Saturday, September 3, 2011


Sunset Of Kalaupapa by Sammy Kuahine

The Sunset of Kalaupapa
Smiles through the evening rain;
The tradewinds of Kalaupapa
Sing like an old refrain
There's music of romancing,
Moonlight and stars above;
Your magic charms, your dancing
Fill every night with love...

This snippet of lovely song is printed in Alan Brennert's 2003 novel, MOLOKA'I, a heartfelt and beautiful book, and although a traditional historical and sentimental fiction, far superior to most American novels of the past decade.

It is clearly well-researched, and uses as partial source material, an anthology of interviews with patients, THE SEPARATING SICKNESS (1979); and a wonderful autobiography: OLIVIA - MY LIFE OF EXILE IN KALAUPAPA (1988), by Olivia Robello Breitha, which moved me to tears when first I began reading it many years ago in Kaunakakai, and whose author is the dedicatee of W.S. Merwin's great and magisterial 300 page poem THE FOLDING CLIFFS.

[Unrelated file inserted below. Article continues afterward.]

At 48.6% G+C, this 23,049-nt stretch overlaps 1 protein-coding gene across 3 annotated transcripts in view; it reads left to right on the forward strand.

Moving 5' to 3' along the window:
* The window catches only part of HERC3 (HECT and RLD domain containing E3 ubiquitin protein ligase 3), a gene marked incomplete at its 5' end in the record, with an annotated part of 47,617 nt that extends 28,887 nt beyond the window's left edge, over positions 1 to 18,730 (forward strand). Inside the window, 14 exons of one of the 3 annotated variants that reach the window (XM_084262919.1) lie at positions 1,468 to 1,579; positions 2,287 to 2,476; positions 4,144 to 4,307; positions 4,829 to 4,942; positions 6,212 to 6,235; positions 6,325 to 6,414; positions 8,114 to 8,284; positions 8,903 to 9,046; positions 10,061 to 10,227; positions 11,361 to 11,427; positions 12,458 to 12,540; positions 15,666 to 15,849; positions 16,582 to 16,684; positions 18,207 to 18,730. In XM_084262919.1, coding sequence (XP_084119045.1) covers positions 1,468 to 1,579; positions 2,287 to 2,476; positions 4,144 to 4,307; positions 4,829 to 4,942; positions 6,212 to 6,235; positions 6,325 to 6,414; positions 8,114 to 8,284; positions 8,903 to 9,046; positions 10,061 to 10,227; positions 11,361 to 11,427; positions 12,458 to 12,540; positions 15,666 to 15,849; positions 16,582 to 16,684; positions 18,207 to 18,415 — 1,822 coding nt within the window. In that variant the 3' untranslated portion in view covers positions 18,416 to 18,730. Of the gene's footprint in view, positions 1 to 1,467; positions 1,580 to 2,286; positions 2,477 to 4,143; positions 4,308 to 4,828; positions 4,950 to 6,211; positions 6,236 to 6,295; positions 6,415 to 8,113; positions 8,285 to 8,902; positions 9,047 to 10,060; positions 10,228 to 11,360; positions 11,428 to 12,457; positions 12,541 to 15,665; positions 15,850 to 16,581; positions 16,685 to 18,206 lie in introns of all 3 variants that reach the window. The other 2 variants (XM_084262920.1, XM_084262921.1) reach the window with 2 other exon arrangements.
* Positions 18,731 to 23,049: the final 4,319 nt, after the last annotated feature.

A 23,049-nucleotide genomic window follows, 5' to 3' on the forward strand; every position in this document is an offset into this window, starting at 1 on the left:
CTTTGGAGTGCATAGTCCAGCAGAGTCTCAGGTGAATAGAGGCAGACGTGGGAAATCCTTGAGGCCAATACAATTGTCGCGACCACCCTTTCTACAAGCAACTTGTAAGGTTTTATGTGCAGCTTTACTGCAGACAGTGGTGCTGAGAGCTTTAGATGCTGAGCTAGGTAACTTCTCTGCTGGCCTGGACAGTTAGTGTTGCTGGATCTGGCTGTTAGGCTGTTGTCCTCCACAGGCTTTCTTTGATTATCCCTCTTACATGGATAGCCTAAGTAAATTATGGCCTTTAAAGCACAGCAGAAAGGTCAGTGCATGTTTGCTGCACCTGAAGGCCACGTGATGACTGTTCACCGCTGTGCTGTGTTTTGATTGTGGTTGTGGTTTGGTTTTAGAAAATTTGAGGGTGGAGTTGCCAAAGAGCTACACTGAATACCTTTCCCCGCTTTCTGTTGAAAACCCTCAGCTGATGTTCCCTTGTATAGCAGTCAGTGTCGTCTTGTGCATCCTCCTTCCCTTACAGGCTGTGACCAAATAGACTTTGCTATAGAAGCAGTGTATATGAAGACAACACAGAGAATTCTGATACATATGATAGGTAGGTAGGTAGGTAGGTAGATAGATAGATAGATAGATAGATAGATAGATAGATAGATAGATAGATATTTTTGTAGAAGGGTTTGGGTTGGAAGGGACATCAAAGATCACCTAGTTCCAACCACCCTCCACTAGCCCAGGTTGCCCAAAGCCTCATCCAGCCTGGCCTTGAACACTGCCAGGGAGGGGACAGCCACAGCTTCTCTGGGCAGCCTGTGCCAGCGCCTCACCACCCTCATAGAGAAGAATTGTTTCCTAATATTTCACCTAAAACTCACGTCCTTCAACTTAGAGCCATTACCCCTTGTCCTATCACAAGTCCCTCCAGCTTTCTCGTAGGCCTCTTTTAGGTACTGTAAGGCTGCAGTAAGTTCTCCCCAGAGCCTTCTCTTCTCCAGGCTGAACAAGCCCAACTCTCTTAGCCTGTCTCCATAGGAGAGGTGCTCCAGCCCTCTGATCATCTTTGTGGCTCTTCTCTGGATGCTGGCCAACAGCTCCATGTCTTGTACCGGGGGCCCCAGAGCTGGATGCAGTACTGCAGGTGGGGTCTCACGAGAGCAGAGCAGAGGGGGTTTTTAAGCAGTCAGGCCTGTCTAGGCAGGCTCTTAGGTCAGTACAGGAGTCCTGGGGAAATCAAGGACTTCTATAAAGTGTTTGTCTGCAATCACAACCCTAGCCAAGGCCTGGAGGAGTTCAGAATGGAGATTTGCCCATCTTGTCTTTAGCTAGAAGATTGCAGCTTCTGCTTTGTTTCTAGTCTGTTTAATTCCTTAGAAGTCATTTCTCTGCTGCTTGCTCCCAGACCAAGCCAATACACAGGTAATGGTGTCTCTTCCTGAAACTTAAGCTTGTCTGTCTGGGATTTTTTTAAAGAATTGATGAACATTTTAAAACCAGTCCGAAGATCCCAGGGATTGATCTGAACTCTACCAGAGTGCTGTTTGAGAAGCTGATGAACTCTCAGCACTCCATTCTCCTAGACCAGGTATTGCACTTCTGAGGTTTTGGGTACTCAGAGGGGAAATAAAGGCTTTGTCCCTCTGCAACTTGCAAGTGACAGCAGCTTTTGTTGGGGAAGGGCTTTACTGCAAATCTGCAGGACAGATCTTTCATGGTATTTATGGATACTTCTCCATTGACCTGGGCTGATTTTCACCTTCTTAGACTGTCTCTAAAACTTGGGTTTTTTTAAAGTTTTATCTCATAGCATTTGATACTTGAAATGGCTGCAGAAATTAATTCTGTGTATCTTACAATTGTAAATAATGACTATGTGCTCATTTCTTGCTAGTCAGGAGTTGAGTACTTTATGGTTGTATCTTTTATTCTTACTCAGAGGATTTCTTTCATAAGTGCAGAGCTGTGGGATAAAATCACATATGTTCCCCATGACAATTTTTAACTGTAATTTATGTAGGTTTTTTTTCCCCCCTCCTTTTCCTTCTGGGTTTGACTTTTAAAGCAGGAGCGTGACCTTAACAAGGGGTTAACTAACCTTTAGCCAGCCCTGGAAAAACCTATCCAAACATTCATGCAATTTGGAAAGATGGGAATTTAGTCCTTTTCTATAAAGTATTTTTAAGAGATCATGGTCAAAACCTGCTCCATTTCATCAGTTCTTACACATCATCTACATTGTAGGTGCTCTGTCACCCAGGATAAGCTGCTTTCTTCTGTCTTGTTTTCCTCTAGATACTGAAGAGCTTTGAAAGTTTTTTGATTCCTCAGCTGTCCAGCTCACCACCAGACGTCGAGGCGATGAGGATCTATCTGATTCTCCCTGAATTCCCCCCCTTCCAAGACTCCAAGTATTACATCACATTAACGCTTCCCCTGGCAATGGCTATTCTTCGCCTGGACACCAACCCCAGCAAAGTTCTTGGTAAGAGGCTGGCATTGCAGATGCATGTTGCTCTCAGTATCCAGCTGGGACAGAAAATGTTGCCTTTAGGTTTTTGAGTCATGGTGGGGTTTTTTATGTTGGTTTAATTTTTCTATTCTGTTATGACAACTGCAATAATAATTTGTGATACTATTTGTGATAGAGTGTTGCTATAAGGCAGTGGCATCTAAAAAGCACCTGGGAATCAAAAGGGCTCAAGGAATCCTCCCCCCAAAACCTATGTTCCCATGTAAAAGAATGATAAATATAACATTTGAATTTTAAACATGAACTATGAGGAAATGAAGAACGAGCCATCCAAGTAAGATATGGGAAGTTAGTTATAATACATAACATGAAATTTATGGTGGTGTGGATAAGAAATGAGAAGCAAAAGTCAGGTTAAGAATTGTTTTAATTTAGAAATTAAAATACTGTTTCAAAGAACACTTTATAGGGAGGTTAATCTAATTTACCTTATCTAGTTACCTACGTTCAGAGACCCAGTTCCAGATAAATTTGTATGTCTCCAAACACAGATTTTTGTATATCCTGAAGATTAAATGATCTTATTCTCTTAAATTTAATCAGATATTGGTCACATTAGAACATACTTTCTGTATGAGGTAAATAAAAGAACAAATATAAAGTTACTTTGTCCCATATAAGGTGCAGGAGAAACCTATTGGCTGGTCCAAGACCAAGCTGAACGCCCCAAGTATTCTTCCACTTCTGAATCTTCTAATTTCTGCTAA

There is still no vaccine to prevent Hansen's Disease, although antibiotics, now provided free by the World Health Organization, arrests its development in most cases. In 2010, there were still over 250,000 new cases reported worldwide and many many more unreported due to the stigma of this oldest affliction known to man. There remain over 10 million suffering from this disease. When it was imported from China, where it was endemic since earliest civilization there, Polynesians had no immunity to it, nor to the other plagues and blights visited upon them. King Kamehameha V created the settlement at Kalaupapa, with much pressure from American business interests, to isolate the infected from the general population, the first boatload of exiles arriving in 1866. "Sunset Of Kalaupapa" Brennert writes in his "author's note" at the end of his novel, is "the only known musical composition by a Kalaupapa resident." Like Moa Tetua, the 19th century Tahitian poet who also suffered from Hansen's, and whose songs were translated by Samuel Elbert and Muriel Rukeyser (and four of which were published by Eliot Weinberger) Samson Kuahine was blind.